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Inheritances in Divorce

Family Law Attorneys Serving Individuals in the Atlanta Area

Most people understand that divorcing spouses must divide their assets, including real estate, bank account funds, personal possessions, and so on. One question that frequently arises is how an inheritance is treated in divorce. The answer may depend upon several factors, and when there is a dispute, the issue may have to be resolved by a judge. If you have questions regarding how a particular inheritance may be treated, the lawyers at Rowsey & Stelter can assist you. Many Atlanta residents have sought our guidance with a variety of complicated family law issues that arise during a divorce.

Classifying Inheritances as Separate or Marital Property

When dividing assets in a Georgia divorce, a distinction is made between separate property and marital property. Separate property is owned exclusively by only one spouse, and that property is not subject to division in divorce. Marital property is property jointly owned by both spouses, and it is subject to division. The separate or marital character of property is determined by when and how it was acquired, as well as how the spouses handled the property during the marriage.

As a general rule, inherited property (whether real estate, personal property, or funds) is the separate property of the spouse who inherited it, assuming the bequest was to one spouse and not to both spouses jointly. This rule applies whether the property was acquired before or during the marriage.

However, the character of inherited property can change from separate to marital if the spouse who inherits the property “commingles” the separate property with marital property, or makes a “gift” to the marriage of the separate property. In many instances, unless the inheriting spouse keeps the property—and all matters related to that property—entirely separate from marital property, determining the nature of the property as separate or marital in divorce can be a rather complicated matter.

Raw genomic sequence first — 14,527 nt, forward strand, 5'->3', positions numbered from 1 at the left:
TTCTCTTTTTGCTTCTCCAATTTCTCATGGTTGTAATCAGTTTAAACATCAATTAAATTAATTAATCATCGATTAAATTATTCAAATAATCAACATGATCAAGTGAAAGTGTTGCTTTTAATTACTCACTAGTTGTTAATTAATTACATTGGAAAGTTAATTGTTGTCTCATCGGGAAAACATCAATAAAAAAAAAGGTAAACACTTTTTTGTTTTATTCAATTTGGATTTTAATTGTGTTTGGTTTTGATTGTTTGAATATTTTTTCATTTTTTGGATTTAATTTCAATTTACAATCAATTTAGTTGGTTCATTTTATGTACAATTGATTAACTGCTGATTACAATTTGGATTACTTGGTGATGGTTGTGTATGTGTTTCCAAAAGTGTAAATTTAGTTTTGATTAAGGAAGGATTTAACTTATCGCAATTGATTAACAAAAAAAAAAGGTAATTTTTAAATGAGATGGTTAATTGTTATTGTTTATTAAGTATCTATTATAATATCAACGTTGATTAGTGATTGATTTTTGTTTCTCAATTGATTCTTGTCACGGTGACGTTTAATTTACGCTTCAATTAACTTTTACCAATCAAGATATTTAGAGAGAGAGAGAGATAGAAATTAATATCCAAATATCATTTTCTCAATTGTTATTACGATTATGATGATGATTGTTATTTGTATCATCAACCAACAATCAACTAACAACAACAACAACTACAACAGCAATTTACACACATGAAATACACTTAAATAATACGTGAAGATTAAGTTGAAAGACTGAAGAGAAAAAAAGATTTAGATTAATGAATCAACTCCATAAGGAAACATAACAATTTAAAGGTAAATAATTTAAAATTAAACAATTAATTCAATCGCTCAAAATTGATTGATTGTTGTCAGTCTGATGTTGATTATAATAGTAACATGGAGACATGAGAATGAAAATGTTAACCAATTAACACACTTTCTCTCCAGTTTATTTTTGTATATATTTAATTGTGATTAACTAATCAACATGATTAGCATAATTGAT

For example, if one spouse inherits funds and places those funds in a joint account that is used by both spouses for marital expenses and purchases, a court may legitimately find that the intention of the inheriting spouse was to make a gift of the funds to the marriage. In some cases, a spouse who does this when the marriage is intact will strenuously argue, in a subsequent divorce, that the funds are separate property. But unless the inheriting spouse can specifically account for and trace the funds that were inherited, he or she will have difficulty prevailing.

At the same time, if one spouse inherits a house, and both spouses later use joint funds to improve the property or manage it as an investment, a court might find that some proportion of the house is separate, and another portion marital. The determination will depend upon the intent and behavior of the parties with respect to the property.

When inherited property is kept strictly separate from marital assets, there is little argument that it constitutes separate property. However, this does not always leave a non-inheriting spouse in a significantly inferior financial position following divorce. In Georgia, the division of assets is based upon what is “equitable,” or fair, and this does not require the equal division of marital assets. If one spouse has significant separate property by inheritance, a court has discretion to award a greater portion of the marital assets to the less wealthy spouse to enable that spouse to maintain a quality of life closer to what he or she was accustomed to during marriage, particularly if the marriage lasted a long time.

Discuss Your Divorce Concerns with an Atlanta Lawyer

The divorce attorneys at Rowsey & Stelter can assist people in the Atlanta area and elsewhere in Georgia with advice and representation. We have extensive experience handling difficult division of assets issues. If you need help with an inheritance issue in divorce, call us at (770) 993-5317 or use our online form to set up a consultation. We also serve individuals in Roswell, Sandy Springs, Johns Creek, and other communities throughout Georgia.

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Building 100, Suite 110,
Roswell, GA 30075

(770) 993-5317

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